What is pleural effusion?
The pleura (PLOOR-ah) are thin layers of tissue that form a two-layered lining around the lungs. One layer of the pleura rests directly on the lungs. The other layer rests on the chest wall. Between these layers there is a small amount of fluid, called pleural (PLOO-ral) fluid. This fluid helps your lungs move easily when you breathe. Sometimes extra fluid collects in the space between the two pleural layers. This is called pleural effusion (e-FU-zhun).
What causes pleural effusion?
Many different things can cause pleural effusion. Heart failure or other heart and lung problems may cause pleural effusion. Infections (in-FECK-shuns) such as pneumonia (noo-MOH-nyah) or tuberculosis (TB) may cause pleural effusion. Inflammation of the pleura, called pleurisy (PLOOR-i-see), may cause pleural effusion. Other causes may include cancer, injury, or problems with other organs in your chest or abdomen (belly).
What are the signs and symptoms of pleural effusion?
A pleural effusion may cause you to cough or feel short of breath. You may breathe faster than usual. You may have chest pain that starts or gets worse when you breathe in. The pain may hurt the most when you take a deep breath or cough. The pain can range from mild to severe (very bad). Depending on the cause of your pleural effusion, you may have other symptoms, such as a fever. You may have no symptoms at all.
How is pleural effusion diagnosed?
Your caregiver will examine you and listen to your heart and lungs through a stethoscope (STETH-oh-skohp). You may need blood tests, a chest x-ray, a CT ("cat") scan, or an ultrasound of the chest. Ask your caregiver for more information about other tests that you may need.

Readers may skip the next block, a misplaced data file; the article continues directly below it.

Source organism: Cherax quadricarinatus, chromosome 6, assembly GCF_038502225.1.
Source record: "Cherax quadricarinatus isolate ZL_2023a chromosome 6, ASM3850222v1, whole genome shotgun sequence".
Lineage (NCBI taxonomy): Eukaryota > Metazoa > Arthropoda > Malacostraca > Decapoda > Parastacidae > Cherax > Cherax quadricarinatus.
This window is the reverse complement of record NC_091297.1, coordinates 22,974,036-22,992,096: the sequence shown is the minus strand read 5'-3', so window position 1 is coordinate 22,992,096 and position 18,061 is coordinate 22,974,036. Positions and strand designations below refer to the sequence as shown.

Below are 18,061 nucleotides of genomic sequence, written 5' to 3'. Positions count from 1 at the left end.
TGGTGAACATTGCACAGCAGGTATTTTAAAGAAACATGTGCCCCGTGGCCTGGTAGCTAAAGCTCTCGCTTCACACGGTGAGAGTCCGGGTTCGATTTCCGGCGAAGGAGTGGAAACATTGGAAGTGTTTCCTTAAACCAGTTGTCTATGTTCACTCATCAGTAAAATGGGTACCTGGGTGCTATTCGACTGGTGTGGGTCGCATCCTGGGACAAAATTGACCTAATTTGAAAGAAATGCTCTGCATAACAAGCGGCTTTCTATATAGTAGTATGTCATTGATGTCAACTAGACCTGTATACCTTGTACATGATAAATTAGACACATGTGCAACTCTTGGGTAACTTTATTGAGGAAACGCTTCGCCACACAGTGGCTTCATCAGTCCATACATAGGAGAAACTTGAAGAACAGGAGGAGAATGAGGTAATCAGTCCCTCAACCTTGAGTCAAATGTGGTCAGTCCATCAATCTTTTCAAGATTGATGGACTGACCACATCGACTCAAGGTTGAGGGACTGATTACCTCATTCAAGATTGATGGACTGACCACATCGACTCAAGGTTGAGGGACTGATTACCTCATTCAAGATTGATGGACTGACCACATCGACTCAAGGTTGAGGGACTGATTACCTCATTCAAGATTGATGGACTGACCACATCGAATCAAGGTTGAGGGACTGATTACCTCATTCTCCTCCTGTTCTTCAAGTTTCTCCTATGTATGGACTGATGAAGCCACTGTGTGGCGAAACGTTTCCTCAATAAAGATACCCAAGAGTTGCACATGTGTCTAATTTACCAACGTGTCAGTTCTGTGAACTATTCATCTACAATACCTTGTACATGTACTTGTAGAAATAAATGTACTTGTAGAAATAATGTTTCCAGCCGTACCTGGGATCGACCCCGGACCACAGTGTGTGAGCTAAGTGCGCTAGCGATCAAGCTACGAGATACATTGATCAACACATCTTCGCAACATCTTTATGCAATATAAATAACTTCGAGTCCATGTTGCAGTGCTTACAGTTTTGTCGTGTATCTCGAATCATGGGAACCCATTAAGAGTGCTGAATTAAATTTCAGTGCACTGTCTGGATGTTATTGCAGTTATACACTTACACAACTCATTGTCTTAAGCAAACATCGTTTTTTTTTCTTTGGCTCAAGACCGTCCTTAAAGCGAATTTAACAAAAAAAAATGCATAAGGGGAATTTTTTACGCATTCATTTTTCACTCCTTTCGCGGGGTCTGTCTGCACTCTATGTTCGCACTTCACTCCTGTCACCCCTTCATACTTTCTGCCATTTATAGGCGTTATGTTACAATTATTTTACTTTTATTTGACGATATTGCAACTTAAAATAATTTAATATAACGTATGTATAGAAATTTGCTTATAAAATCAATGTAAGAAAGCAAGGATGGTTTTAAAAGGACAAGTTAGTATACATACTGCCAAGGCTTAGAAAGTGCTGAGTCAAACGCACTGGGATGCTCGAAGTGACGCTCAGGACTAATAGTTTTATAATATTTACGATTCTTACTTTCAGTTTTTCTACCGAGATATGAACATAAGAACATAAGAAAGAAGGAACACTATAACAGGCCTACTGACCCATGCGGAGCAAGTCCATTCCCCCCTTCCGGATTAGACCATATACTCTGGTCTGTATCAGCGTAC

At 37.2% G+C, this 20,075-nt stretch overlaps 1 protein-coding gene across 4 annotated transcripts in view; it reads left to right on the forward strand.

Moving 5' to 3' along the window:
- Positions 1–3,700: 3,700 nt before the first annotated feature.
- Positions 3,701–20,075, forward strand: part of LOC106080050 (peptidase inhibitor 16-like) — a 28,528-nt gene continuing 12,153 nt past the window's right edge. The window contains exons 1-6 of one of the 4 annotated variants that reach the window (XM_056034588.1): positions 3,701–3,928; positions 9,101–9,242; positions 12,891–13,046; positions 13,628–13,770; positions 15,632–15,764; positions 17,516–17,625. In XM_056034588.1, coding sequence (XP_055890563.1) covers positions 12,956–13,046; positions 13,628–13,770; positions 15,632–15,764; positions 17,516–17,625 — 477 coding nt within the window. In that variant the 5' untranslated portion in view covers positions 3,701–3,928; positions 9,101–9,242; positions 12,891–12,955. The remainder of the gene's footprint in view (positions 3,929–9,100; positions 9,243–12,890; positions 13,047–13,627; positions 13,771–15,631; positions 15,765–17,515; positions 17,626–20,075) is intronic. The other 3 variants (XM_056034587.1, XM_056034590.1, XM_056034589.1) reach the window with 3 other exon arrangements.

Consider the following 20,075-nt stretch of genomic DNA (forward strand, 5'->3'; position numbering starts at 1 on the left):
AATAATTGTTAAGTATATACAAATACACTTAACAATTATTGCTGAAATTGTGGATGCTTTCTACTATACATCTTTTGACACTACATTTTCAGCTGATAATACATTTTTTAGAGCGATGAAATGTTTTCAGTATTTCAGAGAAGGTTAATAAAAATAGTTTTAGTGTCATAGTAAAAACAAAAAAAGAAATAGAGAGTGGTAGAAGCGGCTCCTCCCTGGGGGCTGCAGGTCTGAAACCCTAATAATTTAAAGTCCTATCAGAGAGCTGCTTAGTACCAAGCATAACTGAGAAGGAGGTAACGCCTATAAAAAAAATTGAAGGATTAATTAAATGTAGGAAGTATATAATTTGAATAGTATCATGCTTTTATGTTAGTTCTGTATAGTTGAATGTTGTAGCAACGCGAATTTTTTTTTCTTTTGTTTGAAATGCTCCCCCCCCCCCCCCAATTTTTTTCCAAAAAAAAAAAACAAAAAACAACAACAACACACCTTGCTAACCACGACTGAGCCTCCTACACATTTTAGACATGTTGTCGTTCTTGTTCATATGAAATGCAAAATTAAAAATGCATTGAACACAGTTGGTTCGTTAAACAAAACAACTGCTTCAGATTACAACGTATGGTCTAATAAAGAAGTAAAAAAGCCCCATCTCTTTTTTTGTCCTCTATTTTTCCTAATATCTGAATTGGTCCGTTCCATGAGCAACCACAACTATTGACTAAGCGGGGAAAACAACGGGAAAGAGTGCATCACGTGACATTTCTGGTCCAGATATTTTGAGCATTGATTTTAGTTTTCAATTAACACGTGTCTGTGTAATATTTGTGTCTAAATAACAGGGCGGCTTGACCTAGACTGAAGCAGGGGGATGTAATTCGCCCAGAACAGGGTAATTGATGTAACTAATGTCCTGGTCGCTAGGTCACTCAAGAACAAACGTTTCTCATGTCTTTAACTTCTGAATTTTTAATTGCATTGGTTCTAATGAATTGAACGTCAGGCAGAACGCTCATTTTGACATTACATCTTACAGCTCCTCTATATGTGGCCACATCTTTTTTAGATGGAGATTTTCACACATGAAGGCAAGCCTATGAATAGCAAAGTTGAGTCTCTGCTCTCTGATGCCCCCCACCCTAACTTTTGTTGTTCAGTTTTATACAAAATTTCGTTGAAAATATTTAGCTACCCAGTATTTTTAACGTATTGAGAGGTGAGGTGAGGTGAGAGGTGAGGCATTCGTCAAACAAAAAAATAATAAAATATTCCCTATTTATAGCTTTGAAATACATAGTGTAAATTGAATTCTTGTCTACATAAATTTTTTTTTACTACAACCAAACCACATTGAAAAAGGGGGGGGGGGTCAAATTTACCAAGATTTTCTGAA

How is pleural effusion treated?
- The treatment you receive may depend on what is causing your pleural effusion and how bad your symptoms are. You may need medicines such as antibiotics (an-ti-bi-AH-tiks) to prevent or treat a bacterial (bak-TEE-ree-al) infection. Steroids and other kinds of medicines may be given to decrease inflammation. You may need medicines for pain. Diuretic (deye-yoo-RET-ik) medicine may help you lose extra fluid caused by heart failure or other problems. You may need to have the extra pleural fluid removed by having a thoracentesis (thohr-ah-sen-TEE-sis) or a chest tube. During a thoracentesis, a needle is used to remove the extra pleural fluid from around a lung. This fluid may be sent to the lab for tests. A thoracentesis may help you breathe easier, and help your caregiver find the best way to treat you. A chest tube is a tube that stays in your chest for days or weeks. This lets the extra fluid around your lung drain out over time. You may need medicines put directly into your chest if the fluid does not drain out easily.
- Some people have pleural effusions that come back over and over. For example, a tumor (growth) may cause extra fluid to keep collecting around a lung. If your pleural effusion keeps coming back or if it increases your risk for other problems, you may need surgery or other treatments. Ask your caregiver for more information about other treatments that you may need.
A pleural effusion may cause or worsen a lung infection, such as pneumonia. The extra fluid may get infected and form a pocket of pus, which is called empyema (em-peye-EE-ma). You may have other problems, such as a collapsed lung. The problems you may have depend on what is causing your pleural effusion. Talk to your caregiver about any concerns you may have about your illness or treatment.
For more information:
Contact the following for more information about pleural effusion and other lung problems:
- American Lung Association
1301 Pennsylvania Ave. NW
Washington , DC 20004
Phone: 1- 202 - 785-3355
Phone: 1- 800 - 548-8252
Web Address: www.lung.org
- Centers for Disease Control and Prevention
1600 Clifton Road
Atlanta , GA 30333
Phone: 1- 404 - 6393311
Phone: 1- 800 - 3113435
Web Address: http://www.cdc.gov
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